8 minute read 28 Feb 2020
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Seven business models of the future for the insurance sector

By

Isabelle Santenac

EY Global Insurance Leader

Passionate transformation insurance leader. Inspiring the next generation of female leaders. Proud mother of three. Trail runner. Golfer. Skier. Loves traveling and cooking.

8 minute read 28 Feb 2020

Large commercial insurers and reinsurers must revamp their offerings to better meet the needs of their customers.

The insurance industry continues to be an enabler of innovation. Since its creation three centuries ago, it has become an essential part of the global economy — providing security and resilience to businesses and individuals alike. But the fundamentals of how it operates have barely changed.

As we enter a new decade, the industry must reflect the reality of the needs of today’s businesses and society. Large commercial insurers and reinsurers in particular have an increasingly urgent imperative to realign their organizations and modify their offerings to include stronger preventive services against new and evolving threats, including climate change and cyber risk.

But there is also a huge opportunity. Our latest NextWave Insurance report (pdf) reveals that should the industry act now, an unprecedented growth and profitability spike is within reach. By 2030, we project that large commercial insurers and reinsurers could experience:

  • US$600b in revenue growth
  • 25%-35% improvements in combined operating ratios

To realize these gains, the industry must become more dynamic and agile.

A range of forces — from technology advancements to a dynamic value exchange — will propel the creation of new business models and the evolution of existing ones. 

We’ve identified seven business model trends already emerging across the industry that are pointing the way to what the future insurance ecosystem might look like:

1. Global composites

Market mainstays are evolving by leveraging strong balance sheets, strategic capital investments and new expertise to ignite growth across markets.

In the next decade, modernized technology will enable workers to re-skill while creating a new culture that places the customer, process efficiency and operational agility at the center of insurers’ business models.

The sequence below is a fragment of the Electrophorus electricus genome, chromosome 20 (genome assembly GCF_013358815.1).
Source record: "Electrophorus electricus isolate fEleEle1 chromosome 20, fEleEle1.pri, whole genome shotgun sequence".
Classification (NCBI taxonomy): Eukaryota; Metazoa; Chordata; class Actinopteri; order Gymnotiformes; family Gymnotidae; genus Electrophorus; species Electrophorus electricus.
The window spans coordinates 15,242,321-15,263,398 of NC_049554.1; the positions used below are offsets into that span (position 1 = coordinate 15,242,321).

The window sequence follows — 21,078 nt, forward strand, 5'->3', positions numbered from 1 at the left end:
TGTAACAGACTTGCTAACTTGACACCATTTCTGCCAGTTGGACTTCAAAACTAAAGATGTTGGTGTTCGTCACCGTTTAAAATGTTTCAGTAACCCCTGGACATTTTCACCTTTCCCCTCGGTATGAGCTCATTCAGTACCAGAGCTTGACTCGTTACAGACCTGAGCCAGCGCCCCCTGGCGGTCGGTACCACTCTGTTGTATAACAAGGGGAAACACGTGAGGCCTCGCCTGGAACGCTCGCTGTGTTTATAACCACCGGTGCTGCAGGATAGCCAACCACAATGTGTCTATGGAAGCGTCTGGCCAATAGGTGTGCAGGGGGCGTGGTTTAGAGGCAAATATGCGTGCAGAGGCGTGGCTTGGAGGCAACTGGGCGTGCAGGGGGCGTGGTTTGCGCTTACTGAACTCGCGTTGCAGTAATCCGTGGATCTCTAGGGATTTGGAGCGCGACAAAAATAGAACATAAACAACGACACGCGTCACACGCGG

On top of this, organizations will become much more data-driven and increasingly reliant on productive partnerships and collaborations. These capabilities will be necessary to offset competition from smaller players.

2. Specialty insurers

Boutiques are starting to protect their market share by writing risks others won’t.

In a highly specialized commercial reinsurance marketplace that generally demands either specialization or scale, the most successful boutiques may navigate competitive threats by targeting specific niches where they can operate profitably and few other firms are bold enough to tread. Their ability to survive will depend on the quality of their specialist expertise and a willingness to write risks others generally decline.

For these insurers, their strategic priorities for the next 10 years should revolve around expanding and enhancing business origination, loss prevention and other high-value services. They must become smarter and leaner in risk transfers and forge better relationships with partners and suppliers.

Today’s lean and tech-fueled organizations place more value on preventing losses than on transferring risks; they have different needs and expectations of insurance.
Peter Manchester
EY Global Insurance Consulting Leader and EY EMEIA Insurance Leader

3. Global reinsurers

Innovative traditionalists are remixing their talent base and upgrading their technology to provide compelling risk-transfer solutions and access to secondary markets.